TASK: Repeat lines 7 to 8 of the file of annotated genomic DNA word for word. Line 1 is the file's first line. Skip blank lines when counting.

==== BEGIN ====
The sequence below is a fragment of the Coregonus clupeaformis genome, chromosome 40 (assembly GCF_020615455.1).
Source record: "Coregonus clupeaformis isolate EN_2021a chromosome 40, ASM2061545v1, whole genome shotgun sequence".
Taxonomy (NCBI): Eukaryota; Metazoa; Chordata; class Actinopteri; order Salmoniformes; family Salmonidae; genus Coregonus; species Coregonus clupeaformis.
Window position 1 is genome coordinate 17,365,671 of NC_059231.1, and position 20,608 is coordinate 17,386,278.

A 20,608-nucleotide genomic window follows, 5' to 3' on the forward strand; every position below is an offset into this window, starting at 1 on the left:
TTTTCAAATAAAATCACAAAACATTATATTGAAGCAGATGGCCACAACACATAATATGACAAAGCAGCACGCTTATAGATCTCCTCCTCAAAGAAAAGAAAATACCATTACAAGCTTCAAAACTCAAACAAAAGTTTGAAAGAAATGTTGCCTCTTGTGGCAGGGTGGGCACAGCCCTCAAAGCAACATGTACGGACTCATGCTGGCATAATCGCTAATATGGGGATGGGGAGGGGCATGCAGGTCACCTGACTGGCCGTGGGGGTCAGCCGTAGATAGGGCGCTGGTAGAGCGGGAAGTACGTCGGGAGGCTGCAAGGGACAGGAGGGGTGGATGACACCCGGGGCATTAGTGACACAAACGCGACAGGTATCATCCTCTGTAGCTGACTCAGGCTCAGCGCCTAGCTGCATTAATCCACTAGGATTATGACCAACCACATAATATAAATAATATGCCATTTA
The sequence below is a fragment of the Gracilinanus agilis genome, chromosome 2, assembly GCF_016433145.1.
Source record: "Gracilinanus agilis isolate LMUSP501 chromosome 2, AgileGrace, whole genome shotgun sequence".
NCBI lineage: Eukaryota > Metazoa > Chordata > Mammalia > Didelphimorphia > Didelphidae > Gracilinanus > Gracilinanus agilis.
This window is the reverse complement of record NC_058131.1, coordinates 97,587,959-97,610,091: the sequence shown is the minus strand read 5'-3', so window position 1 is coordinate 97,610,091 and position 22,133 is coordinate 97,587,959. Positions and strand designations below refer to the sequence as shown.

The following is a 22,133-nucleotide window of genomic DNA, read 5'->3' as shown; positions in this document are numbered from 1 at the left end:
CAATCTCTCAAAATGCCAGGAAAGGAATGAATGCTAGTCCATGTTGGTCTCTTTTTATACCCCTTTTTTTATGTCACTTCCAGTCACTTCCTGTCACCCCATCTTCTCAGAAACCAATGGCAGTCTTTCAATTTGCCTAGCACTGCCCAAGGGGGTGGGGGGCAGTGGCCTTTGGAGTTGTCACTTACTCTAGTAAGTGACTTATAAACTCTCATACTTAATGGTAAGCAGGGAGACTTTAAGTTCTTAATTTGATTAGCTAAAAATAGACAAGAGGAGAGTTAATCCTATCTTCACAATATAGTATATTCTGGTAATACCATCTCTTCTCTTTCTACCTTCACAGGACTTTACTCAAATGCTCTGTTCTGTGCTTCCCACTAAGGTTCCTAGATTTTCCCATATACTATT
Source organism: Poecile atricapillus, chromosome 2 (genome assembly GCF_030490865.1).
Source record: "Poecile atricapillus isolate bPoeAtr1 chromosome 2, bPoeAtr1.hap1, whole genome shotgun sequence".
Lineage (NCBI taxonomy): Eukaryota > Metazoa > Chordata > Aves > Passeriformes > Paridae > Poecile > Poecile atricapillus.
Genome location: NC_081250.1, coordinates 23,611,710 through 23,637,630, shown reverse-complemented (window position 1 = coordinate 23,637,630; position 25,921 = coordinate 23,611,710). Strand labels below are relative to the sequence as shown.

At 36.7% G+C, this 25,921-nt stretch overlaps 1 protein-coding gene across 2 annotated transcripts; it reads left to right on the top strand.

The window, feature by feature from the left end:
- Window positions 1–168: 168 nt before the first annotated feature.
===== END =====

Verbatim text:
The sequence below is a fragment of the Gracilinanus agilis genome, chromosome 2, assembly GCF_016433145.1.
Source record: "Gracilinanus agilis isolate LMUSP501 chromosome 2, AgileGrace, whole genome shotgun sequence".